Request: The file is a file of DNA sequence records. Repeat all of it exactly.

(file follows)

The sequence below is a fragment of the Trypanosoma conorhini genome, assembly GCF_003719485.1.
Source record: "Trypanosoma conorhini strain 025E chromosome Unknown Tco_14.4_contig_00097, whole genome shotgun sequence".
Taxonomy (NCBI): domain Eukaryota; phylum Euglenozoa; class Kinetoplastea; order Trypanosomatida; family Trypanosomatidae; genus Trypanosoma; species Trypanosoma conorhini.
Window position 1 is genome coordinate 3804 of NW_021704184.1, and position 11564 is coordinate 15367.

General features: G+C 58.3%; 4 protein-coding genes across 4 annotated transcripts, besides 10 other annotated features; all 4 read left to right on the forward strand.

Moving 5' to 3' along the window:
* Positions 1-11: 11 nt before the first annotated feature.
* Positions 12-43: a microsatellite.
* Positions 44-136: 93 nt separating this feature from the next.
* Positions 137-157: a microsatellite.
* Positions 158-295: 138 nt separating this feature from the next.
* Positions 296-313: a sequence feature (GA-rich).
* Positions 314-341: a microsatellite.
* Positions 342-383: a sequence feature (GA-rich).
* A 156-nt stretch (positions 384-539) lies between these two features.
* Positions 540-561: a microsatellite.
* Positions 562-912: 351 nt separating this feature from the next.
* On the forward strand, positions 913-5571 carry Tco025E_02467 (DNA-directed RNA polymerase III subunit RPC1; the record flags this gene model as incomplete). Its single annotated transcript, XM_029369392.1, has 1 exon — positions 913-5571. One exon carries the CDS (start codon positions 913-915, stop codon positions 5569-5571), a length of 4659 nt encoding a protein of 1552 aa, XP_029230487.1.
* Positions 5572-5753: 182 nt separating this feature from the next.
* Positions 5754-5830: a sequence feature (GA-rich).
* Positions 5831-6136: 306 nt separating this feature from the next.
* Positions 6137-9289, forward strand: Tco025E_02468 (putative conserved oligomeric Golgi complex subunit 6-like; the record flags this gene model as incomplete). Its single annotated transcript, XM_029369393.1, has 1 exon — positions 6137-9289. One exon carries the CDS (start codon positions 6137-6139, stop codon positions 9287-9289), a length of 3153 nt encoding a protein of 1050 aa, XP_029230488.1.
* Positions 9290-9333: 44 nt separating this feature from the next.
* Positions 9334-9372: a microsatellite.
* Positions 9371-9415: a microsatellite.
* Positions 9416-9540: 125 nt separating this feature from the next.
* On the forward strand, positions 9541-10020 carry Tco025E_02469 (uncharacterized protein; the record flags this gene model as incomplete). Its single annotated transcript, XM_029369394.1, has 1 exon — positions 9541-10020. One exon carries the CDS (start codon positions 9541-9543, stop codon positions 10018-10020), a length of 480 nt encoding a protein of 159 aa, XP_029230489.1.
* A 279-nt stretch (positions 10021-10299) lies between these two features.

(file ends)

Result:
The sequence below is a fragment of the Trypanosoma conorhini genome, assembly GCF_003719485.1.
Source record: "Trypanosoma conorhini strain 025E chromosome Unknown Tco_14.4_contig_00097, whole genome shotgun sequence".
Taxonomy (NCBI): domain Eukaryota; phylum Euglenozoa; class Kinetoplastea; order Trypanosomatida; family Trypanosomatidae; genus Trypanosoma; species Trypanosoma conorhini.
Window position 1 is genome coordinate 3804 of NW_021704184.1, and position 11564 is coordinate 15367.

General features: G+C 58.3%; 4 protein-coding genes across 4 annotated transcripts, besides 10 other annotated features; all 4 read left to right on the forward strand.

Moving 5' to 3' along the window:
* Positions 1-11: 11 nt before the first annotated feature.
* Positions 12-43: a microsatellite.
* Positions 44-136: 93 nt separating this feature from the next.
* Positions 137-157: a microsatellite.
* Positions 158-295: 138 nt separating this feature from the next.
* Positions 296-313: a sequence feature (GA-rich).
* Positions 314-341: a microsatellite.
* Positions 342-383: a sequence feature (GA-rich).
* A 156-nt stretch (positions 384-539) lies between these two features.
* Positions 540-561: a microsatellite.
* Positions 562-912: 351 nt separating this feature from the next.
* On the forward strand, positions 913-5571 carry Tco025E_02467 (DNA-directed RNA polymerase III subunit RPC1; the record flags this gene model as incomplete). Its single annotated transcript, XM_029369392.1, has 1 exon — positions 913-5571. One exon carries the CDS (start codon positions 913-915, stop codon positions 5569-5571), a length of 4659 nt encoding a protein of 1552 aa, XP_029230487.1.
* Positions 5572-5753: 182 nt separating this feature from the next.
* Positions 5754-5830: a sequence feature (GA-rich).
* Positions 5831-6136: 306 nt separating this feature from the next.
* Positions 6137-9289, forward strand: Tco025E_02468 (putative conserved oligomeric Golgi complex subunit 6-like; the record flags this gene model as incomplete). Its single annotated transcript, XM_029369393.1, has 1 exon — positions 6137-9289. One exon carries the CDS (start codon positions 6137-6139, stop codon positions 9287-9289), a length of 3153 nt encoding a protein of 1050 aa, XP_029230488.1.
* Positions 9290-9333: 44 nt separating this feature from the next.
* Positions 9334-9372: a microsatellite.
* Positions 9371-9415: a microsatellite.
* Positions 9416-9540: 125 nt separating this feature from the next.
* On the forward strand, positions 9541-10020 carry Tco025E_02469 (uncharacterized protein; the record flags this gene model as incomplete). Its single annotated transcript, XM_029369394.1, has 1 exon — positions 9541-10020. One exon carries the CDS (start codon positions 9541-9543, stop codon positions 10018-10020), a length of 480 nt encoding a protein of 159 aa, XP_029230489.1.
* A 279-nt stretch (positions 10021-10299) lies between these two features.